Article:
Keep in mind that as a single member LLC your business can be classified as either a disregarded entity or corporation for tax purposes. As a disregarded entity you are treated as a sole proprietorship in which you report income and expenses on Schedule C of your 1040 personal tax return. Therefore, the earnings (whether you want to call it wages or dividends) you receive are taxed as personal income and self-employment tax rates. The 25 percent salary and 75 percent dividends scenario you provided would not be applicable here.
If the single member LLC is treated as a C Corporation then, yes, reasonable salary limits would apply. But, in this case the IRS puts a limit on paying too much salary since it is a tax deduction before the corporate income tax is imposed. Dividends--on the other hand--are paid after corporate profits.
I believe the business owner that you spoke with must have a different type of LLC or some other entity since the 25 percent salary and 75 percent dividend payout scenario wouldn't make sense. If his business is considered an S Corporation then the scenario he described would make more sense.
In an S Corporation, if the corporate officers are being compensated with an unreasonably low salary to avoid paying employment taxes (such as FICA) and instead paying out large distributions, that is an immediate red flag and could prompt an audit. A lot of S corps get flagged for audits if the corporate officers have little to no wages. Another Entrepreneur visitor asked about this topic which you should read if you haven't already: As the owner of an S corp, what's the best way for me to pay myself?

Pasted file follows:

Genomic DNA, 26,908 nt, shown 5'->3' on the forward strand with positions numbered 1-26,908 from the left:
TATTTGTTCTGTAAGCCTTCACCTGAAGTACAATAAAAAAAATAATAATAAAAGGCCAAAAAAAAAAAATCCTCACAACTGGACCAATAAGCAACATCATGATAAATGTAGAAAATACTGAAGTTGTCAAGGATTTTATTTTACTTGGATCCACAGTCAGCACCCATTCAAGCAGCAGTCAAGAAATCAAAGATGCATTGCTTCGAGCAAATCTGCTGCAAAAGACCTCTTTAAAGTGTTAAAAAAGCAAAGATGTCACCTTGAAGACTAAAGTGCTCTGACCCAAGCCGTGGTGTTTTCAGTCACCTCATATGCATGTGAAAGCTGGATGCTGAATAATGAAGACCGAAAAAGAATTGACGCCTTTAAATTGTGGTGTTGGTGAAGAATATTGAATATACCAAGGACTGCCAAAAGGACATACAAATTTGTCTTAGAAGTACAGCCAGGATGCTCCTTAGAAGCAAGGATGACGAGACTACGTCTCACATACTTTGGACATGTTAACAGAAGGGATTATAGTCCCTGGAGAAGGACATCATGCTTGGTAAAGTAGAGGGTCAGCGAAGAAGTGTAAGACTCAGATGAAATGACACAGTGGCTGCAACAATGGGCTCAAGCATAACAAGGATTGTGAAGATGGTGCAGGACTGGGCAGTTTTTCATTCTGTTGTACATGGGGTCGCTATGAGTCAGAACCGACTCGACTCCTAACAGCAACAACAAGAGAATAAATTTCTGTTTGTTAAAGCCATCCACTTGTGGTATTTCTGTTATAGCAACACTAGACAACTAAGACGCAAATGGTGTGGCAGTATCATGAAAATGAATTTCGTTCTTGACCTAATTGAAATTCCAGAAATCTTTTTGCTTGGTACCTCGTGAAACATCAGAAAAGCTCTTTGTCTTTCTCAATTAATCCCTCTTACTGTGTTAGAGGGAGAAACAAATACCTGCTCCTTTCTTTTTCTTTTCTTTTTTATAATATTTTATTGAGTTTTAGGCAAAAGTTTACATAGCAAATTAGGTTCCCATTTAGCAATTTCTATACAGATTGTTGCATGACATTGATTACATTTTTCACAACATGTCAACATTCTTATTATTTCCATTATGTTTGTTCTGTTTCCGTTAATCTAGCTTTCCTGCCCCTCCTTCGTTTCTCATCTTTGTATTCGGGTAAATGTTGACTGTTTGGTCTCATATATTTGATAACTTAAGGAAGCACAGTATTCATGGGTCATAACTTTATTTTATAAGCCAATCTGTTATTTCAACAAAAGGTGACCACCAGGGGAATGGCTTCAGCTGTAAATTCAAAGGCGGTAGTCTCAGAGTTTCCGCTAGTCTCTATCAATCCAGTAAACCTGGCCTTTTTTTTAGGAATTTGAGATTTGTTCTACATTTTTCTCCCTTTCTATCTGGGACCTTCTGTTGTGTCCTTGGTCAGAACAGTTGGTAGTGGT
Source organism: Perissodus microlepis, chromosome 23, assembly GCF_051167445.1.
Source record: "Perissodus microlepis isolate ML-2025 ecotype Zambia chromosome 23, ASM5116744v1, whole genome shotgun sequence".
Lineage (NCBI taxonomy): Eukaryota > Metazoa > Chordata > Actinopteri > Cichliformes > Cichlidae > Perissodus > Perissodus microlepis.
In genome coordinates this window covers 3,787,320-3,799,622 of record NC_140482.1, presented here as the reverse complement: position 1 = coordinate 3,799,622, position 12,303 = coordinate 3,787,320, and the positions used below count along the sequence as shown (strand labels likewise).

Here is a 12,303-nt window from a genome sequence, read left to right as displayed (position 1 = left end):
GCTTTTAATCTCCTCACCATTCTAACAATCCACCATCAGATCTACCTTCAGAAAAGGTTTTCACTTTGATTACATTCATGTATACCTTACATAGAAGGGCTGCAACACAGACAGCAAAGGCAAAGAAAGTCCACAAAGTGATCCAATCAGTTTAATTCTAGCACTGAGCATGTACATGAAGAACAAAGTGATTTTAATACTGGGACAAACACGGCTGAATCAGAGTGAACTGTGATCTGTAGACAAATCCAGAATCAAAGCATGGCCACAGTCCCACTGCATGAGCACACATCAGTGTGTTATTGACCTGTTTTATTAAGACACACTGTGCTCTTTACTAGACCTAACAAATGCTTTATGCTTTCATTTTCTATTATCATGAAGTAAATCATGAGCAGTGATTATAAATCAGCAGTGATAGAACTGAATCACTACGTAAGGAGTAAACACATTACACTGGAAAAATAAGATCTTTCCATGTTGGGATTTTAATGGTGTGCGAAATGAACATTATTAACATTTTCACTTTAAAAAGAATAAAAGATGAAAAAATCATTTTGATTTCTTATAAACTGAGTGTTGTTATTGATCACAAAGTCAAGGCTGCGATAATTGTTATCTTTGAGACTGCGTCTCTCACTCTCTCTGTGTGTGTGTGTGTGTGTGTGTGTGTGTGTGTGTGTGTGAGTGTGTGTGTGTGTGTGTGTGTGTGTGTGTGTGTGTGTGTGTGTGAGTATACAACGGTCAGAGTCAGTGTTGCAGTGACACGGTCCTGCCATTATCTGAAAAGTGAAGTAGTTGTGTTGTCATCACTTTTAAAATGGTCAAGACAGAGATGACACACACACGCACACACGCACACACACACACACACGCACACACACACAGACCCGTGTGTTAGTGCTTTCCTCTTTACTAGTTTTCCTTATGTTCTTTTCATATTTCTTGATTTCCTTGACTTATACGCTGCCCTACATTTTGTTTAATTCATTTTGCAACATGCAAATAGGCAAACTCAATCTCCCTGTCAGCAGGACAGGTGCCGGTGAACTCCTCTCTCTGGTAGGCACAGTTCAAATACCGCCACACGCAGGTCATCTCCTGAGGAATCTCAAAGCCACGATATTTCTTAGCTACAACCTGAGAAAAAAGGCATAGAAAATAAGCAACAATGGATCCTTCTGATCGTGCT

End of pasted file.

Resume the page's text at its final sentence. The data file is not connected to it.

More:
Please let me know if you need further clarity after you get more of the facts from the other business owner.
Ryan Himmel, CPA and registered securities analyst, is the founder and CEO of BIDaWIZ.com, a professional network for small businesses and entrepreneurs to obtain trusted advice and services from a team of CPAs, Enrolled Agents, Financial Planners & Tax Attorneys. His team provides answers to the many finance and tax questions that small businesses encounter every day. Ryan has been quoted in The Wall Street Journal, Forbes, Fox Business and Crain's New York, among other publications. Ryan also regularly contributes to the community with his finance and tax blog.